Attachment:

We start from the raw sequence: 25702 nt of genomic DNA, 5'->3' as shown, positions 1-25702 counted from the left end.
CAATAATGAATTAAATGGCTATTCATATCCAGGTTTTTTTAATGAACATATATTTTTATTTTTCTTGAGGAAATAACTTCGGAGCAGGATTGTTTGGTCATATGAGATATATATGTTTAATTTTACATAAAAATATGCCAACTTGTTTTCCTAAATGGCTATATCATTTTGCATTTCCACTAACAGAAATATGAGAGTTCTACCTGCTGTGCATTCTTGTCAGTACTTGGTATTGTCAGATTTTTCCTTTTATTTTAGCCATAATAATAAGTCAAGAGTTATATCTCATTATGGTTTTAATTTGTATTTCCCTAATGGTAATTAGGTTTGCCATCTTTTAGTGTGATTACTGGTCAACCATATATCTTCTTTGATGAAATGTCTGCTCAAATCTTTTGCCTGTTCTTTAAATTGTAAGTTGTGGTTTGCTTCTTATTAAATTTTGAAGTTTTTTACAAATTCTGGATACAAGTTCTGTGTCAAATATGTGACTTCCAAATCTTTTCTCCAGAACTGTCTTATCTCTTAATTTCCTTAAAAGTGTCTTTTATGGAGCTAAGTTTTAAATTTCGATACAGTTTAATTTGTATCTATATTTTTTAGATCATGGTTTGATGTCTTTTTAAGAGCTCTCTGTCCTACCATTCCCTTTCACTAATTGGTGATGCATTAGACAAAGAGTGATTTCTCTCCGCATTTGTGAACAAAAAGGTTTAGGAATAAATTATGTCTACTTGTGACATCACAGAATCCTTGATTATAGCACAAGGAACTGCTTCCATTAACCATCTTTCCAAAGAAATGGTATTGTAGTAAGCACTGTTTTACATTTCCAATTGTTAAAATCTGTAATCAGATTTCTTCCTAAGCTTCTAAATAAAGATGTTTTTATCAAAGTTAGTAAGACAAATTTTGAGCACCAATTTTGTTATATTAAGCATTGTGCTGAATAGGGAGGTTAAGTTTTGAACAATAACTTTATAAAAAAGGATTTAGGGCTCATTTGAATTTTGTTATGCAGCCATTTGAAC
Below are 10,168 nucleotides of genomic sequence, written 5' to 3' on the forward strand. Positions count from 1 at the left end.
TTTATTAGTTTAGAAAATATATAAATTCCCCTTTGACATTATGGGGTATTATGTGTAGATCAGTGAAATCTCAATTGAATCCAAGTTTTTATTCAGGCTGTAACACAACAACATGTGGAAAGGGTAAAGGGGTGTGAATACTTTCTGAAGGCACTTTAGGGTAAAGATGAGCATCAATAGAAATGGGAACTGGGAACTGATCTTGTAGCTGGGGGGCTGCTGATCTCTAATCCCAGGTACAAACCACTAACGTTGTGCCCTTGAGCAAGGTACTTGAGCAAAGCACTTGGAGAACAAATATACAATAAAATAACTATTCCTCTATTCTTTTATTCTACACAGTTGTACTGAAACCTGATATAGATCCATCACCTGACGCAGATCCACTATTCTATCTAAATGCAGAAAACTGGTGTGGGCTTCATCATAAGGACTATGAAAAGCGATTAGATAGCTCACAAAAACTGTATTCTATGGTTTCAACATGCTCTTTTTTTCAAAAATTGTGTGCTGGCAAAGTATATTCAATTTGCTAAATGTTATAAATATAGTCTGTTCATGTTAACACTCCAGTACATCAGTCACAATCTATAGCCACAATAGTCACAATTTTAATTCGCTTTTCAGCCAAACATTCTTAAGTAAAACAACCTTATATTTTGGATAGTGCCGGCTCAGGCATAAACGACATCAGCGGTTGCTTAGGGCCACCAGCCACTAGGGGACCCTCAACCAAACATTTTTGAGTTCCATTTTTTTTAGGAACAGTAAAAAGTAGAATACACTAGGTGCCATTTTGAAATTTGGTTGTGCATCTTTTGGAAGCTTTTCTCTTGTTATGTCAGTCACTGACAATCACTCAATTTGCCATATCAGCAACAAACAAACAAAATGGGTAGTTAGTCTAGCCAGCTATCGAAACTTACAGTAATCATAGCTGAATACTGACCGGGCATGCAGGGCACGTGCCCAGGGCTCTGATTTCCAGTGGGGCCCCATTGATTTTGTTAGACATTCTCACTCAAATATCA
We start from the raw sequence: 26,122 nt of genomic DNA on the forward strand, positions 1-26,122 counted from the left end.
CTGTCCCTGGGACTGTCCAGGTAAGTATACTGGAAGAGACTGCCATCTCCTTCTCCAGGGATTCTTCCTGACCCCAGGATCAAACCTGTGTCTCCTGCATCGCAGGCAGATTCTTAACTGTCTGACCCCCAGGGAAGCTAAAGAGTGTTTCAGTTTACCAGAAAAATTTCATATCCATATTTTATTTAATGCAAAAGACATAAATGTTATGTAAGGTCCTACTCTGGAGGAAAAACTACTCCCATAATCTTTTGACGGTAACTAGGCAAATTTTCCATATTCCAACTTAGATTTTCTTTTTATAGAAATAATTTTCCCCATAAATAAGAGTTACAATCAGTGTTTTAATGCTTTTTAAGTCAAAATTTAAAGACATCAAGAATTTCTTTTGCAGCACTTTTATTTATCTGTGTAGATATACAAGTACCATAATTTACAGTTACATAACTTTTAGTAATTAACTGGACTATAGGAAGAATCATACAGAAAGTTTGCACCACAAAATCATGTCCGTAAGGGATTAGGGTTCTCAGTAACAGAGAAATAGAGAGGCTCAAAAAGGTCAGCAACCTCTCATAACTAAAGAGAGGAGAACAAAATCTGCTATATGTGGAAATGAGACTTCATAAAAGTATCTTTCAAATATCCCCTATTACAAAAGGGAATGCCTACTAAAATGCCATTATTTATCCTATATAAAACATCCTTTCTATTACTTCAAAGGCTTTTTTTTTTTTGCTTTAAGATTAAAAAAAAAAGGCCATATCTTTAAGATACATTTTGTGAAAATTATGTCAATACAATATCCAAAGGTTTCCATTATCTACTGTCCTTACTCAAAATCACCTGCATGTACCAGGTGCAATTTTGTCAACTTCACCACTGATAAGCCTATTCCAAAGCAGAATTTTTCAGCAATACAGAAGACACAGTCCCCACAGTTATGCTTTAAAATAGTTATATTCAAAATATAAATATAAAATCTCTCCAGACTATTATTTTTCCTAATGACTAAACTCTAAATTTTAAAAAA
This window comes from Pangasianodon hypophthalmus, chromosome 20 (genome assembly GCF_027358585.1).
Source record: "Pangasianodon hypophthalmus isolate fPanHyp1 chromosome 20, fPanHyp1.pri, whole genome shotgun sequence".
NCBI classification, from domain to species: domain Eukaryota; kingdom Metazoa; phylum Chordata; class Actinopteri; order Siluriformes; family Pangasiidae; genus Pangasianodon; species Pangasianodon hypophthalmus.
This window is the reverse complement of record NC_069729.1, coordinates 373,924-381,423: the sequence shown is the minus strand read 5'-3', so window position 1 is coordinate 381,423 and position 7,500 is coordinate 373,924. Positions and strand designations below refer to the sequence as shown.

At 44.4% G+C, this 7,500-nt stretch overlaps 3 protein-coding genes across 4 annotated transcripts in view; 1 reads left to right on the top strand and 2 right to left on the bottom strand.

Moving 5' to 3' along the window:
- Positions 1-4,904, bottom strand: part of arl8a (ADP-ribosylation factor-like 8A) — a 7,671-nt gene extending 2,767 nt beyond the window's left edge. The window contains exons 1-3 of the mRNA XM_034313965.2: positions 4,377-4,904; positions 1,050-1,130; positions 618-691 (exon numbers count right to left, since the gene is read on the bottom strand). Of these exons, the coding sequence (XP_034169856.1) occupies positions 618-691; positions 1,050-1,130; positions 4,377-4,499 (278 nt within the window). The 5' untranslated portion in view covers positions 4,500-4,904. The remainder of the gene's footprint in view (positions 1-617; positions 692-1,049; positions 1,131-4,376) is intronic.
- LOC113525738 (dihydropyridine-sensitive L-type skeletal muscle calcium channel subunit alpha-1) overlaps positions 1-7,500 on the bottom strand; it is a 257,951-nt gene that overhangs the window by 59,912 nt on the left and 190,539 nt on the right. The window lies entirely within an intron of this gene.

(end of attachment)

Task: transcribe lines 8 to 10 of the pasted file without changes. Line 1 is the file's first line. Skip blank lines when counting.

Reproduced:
Source record: "Pangasianodon hypophthalmus isolate fPanHyp1 chromosome 20, fPanHyp1.pri, whole genome shotgun sequence".
NCBI classification, from domain to species: domain Eukaryota; kingdom Metazoa; phylum Chordata; class Actinopteri; order Siluriformes; family Pangasiidae; genus Pangasianodon; species Pangasianodon hypophthalmus.
This window is the reverse complement of record NC_069729.1, coordinates 373,924-381,423: the sequence shown is the minus strand read 5'-3', so window position 1 is coordinate 381,423 and position 7,500 is coordinate 373,924. Positions and strand designations below refer to the sequence as shown.